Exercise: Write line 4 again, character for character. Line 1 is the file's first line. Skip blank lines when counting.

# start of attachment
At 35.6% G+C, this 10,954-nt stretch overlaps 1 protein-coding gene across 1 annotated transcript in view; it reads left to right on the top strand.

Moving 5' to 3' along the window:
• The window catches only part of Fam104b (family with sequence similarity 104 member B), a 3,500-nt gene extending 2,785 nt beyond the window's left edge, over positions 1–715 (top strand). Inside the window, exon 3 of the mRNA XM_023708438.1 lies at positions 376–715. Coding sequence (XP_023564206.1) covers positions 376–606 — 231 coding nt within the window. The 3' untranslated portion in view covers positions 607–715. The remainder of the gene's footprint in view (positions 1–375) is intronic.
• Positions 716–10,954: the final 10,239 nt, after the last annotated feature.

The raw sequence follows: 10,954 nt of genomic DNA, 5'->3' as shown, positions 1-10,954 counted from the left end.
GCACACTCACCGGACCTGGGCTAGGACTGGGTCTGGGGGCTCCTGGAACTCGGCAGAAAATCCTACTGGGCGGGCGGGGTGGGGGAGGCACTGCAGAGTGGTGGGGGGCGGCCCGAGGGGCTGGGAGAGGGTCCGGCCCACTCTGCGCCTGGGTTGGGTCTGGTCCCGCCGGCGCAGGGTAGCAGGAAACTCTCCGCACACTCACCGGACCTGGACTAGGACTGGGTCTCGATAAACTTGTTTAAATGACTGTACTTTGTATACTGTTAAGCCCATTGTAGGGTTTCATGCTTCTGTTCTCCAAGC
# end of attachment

• Positions 716–10,954: the final 10,239 nt, after the last annotated feature.